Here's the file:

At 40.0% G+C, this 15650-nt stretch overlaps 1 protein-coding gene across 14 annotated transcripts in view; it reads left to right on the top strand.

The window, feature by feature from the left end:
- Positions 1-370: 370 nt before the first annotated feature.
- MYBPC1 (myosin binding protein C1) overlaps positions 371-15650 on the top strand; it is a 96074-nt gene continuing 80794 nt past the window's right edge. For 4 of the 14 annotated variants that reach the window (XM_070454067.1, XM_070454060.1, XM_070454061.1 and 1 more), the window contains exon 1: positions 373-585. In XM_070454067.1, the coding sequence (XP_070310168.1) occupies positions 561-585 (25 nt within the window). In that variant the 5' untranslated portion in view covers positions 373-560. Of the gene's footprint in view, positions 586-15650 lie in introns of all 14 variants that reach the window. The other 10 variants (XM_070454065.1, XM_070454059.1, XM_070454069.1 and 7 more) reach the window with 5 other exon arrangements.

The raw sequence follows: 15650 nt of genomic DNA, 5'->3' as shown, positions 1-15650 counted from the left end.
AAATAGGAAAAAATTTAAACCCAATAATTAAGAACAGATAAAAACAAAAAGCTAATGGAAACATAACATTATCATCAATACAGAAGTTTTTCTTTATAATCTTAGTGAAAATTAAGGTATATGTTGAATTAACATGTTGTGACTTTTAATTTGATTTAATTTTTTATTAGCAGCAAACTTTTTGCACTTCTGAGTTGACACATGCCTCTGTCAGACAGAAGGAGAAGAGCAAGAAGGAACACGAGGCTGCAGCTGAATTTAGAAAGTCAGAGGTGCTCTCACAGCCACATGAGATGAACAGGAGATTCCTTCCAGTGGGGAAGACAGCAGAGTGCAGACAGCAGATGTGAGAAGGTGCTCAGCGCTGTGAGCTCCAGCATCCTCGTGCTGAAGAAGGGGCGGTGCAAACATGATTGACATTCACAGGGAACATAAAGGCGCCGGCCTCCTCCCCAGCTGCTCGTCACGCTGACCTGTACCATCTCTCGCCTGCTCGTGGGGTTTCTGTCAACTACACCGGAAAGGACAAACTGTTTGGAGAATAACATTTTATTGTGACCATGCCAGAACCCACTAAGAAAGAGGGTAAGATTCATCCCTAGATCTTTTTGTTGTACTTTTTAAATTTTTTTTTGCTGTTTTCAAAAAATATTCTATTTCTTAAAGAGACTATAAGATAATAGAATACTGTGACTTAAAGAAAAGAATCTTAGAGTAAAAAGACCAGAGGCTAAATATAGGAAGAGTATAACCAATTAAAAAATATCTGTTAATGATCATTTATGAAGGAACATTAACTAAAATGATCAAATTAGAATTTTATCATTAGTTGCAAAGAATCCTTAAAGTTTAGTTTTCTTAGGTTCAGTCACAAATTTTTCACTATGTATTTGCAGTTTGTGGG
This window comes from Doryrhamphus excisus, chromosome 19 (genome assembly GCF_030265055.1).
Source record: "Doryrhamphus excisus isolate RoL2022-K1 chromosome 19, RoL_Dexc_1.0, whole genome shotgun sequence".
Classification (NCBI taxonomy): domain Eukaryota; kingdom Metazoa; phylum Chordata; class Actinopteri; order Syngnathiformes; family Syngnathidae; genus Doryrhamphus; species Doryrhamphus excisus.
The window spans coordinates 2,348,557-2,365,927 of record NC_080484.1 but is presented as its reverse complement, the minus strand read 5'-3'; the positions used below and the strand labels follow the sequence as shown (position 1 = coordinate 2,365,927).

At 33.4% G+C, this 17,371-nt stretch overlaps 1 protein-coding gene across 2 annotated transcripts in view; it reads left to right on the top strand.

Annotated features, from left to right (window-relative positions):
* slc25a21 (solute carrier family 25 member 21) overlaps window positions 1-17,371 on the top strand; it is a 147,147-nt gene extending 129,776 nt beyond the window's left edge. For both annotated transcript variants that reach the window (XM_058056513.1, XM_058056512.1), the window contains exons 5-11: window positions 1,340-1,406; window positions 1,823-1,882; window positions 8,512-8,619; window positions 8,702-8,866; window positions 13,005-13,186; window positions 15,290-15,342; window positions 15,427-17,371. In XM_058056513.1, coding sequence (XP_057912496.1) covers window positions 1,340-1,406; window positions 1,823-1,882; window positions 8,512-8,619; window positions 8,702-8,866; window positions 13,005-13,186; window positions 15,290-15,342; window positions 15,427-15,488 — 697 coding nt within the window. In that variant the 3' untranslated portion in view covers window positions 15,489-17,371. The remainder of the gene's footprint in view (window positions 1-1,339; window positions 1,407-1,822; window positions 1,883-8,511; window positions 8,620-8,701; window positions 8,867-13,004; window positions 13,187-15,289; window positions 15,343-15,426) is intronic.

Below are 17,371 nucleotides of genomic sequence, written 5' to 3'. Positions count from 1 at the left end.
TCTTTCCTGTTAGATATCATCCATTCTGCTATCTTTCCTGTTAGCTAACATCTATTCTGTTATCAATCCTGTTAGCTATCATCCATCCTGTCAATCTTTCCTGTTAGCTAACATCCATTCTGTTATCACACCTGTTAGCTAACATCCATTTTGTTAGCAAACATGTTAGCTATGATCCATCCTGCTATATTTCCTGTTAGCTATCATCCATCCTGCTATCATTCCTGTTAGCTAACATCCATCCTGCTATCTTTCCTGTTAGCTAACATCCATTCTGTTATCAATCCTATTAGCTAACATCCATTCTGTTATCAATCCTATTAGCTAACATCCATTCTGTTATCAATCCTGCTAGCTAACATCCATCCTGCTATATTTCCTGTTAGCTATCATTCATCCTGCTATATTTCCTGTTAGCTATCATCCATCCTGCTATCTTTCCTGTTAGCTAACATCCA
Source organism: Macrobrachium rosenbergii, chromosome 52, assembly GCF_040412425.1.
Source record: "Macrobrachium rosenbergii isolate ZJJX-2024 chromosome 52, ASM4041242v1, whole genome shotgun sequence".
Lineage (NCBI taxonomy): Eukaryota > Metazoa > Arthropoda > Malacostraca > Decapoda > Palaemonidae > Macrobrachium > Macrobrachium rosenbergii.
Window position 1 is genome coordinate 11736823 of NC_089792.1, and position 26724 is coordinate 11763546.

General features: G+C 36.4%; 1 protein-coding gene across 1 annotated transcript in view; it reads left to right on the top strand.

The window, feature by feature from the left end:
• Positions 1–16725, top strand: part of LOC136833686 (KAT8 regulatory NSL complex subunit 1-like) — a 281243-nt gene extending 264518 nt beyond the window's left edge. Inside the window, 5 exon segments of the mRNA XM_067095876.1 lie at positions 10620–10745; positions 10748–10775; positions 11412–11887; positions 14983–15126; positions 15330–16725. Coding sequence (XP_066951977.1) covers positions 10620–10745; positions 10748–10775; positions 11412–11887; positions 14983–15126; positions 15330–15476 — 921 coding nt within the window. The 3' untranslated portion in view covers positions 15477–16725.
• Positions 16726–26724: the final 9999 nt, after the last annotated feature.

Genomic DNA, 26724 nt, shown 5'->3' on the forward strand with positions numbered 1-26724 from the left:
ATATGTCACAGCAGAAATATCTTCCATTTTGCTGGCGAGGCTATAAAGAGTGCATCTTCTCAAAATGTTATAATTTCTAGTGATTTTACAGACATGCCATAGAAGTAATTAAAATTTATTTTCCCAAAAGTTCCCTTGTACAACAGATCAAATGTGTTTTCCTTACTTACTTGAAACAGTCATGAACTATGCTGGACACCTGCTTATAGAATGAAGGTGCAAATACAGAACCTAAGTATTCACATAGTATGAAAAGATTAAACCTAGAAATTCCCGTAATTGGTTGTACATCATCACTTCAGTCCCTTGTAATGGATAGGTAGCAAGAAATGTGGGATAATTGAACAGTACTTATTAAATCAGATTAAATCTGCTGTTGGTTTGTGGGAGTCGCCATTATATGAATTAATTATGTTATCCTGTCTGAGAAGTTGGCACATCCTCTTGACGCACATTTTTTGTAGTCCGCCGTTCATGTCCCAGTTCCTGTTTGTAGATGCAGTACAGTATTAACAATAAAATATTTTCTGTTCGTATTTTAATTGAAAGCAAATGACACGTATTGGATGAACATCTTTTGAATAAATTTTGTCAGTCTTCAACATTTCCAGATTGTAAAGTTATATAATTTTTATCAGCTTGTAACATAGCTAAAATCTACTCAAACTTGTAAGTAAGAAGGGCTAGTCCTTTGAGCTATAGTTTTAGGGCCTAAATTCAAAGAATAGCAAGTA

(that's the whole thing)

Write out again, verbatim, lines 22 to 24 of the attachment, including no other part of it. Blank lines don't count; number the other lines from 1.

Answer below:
• Positions 1–16725, top strand: part of LOC136833686 (KAT8 regulatory NSL complex subunit 1-like) — a 281243-nt gene extending 264518 nt beyond the window's left edge. Inside the window, 5 exon segments of the mRNA XM_067095876.1 lie at positions 10620–10745; positions 10748–10775; positions 11412–11887; positions 14983–15126; positions 15330–16725. Coding sequence (XP_066951977.1) covers positions 10620–10745; positions 10748–10775; positions 11412–11887; positions 14983–15126; positions 15330–15476 — 921 coding nt within the window. The 3' untranslated portion in view covers positions 15477–16725.
• Positions 16726–26724: the final 9999 nt, after the last annotated feature.

Genomic DNA, 26724 nt, shown 5'->3' on the forward strand with positions numbered 1-26724 from the left: